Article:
Valentino Rossi has given a frank account as to what he thinks of his main MotoGP rivals heading into this season's championship, most notably arch-nemesis' Jorge Lorenzo and Casey Stoner.

Rossi, who is gearing up for his race debut with Ducati in less than two weeks time at Losail, has been doing the media rounds in his home country to celebrate the two Italian 'motorcycling institutions' coming together for the first time.

However, it is his interview with talk show host Piero Chiambretti, which is set to be broadcast in Italy on Friday, that is likely to garner much attention, not least for comments made about certain rivals.

An excerpt taken from the show and transcribed by Sportmediaset.com sees Rossi call former FIAT Yamaha team-mate 'unpleasant', while Stoner - though the favourite in Rossi's eyes - is let down by often 'repeating the same mistakes'.

"Stoner is the favourite for the championship, but I also say that to bring a jinx on him," he jokes. "I give him 10 out of 10 for speed and talent, but a bit less for tactics and cunning. He is a mad man who often repeats the same mistake.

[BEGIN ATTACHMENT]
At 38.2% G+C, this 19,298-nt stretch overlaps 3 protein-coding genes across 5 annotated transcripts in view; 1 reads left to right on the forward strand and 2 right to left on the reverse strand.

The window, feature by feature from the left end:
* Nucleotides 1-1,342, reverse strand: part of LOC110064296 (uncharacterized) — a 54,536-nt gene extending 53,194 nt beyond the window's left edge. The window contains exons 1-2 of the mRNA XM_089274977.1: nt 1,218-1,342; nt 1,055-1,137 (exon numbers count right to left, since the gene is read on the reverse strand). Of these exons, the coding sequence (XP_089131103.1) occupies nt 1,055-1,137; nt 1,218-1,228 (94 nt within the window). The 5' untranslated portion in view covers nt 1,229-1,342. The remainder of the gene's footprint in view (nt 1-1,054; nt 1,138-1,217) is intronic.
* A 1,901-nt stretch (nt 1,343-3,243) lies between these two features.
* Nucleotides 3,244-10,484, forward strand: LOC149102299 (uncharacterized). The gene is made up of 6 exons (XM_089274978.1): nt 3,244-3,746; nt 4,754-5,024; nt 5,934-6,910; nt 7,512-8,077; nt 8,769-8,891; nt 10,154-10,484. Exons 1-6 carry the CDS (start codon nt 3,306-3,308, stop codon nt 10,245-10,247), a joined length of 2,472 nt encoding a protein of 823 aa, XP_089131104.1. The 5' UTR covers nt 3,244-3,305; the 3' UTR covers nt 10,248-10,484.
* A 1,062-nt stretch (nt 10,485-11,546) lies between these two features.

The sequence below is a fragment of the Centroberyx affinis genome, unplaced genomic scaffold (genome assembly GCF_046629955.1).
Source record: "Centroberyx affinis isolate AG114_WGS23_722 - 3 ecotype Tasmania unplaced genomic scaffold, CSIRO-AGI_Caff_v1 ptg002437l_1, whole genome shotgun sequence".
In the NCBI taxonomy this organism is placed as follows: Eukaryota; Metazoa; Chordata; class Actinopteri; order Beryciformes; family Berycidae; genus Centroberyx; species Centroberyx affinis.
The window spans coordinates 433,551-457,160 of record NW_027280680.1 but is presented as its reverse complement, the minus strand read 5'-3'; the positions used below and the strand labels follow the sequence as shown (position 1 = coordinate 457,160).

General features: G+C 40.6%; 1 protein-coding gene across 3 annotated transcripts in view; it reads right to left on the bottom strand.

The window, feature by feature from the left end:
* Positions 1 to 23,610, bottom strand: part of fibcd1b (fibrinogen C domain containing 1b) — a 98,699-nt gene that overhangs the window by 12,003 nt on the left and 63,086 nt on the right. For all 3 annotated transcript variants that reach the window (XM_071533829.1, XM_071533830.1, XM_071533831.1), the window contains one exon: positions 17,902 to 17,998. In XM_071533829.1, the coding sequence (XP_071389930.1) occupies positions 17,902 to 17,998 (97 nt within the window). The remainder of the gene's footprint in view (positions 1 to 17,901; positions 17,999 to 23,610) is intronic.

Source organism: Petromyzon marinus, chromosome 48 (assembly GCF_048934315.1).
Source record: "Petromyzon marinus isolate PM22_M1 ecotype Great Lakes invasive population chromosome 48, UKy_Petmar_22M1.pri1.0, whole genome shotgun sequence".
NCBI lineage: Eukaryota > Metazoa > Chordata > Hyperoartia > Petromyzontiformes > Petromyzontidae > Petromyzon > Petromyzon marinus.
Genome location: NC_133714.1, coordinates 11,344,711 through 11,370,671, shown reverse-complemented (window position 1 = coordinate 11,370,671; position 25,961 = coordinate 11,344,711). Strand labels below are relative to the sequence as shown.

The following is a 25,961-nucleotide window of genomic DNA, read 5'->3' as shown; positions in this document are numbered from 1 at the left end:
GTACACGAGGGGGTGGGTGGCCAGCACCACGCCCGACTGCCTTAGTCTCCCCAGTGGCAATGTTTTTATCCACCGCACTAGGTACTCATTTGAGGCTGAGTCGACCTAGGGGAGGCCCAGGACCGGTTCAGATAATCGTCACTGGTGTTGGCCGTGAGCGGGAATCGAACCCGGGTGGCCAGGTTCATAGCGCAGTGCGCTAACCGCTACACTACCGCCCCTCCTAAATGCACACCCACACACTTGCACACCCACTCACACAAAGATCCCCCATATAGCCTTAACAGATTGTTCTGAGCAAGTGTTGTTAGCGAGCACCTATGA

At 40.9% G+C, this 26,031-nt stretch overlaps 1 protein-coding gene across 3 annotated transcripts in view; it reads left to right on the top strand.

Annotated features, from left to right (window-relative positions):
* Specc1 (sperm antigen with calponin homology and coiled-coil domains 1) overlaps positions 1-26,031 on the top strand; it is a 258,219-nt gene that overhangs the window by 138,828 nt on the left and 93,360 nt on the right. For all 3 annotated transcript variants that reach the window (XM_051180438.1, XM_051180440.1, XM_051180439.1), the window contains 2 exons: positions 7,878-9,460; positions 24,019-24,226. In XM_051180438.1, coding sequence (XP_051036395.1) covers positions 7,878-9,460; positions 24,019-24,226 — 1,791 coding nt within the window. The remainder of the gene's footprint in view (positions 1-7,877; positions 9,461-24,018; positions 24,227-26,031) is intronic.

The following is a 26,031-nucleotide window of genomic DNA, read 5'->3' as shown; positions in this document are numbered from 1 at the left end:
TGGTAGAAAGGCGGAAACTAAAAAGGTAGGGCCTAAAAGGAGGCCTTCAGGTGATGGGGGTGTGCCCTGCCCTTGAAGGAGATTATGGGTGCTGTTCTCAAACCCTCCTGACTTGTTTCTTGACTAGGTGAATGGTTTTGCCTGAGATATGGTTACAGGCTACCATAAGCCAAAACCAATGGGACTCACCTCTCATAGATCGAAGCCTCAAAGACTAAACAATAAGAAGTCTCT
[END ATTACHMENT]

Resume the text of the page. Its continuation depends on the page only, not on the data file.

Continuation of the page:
"Jorge is a great because everybody agrees about him in the sense that everybody thinks he is unpleasant. He is strong, he deserves 9.5. I won't say he is intelligent because that's a strong word. Let's say he is crafty."

Rossi also touches upon his Ducati team-mate Hayden, revealing there will not be a return of the infamous 'wall' that split himself and Lorenzo in the Yamaha pit garage.

"Hayden is strong, he deserves an 8. He is my team-mate and therefore is my first rival. The wall? With Hayden there won't be one, whereas there was with Lorenzo because I was hoping to not teach him all of my tricks. That is something that generated so much controversy, but things passed from one side to the other anyway.

"Simoncelli deserves 8.5," he says moving on to his friend. "He still needs to show more, but he has a very quick Honda and he will certainly be a thorn in my side."

Finally, Rossi harks back to his bitter rivalry with countryman Max Biaggi, claiming the reigning World Superbike Champion didn't learn how to deal with defeat.

"I look back on those fights with fondness," he adds. "Away from the track, he used various tricks to try and destabilise me. Knowing how to lose is one of the most difficult things and Biaggi was never very good at that."

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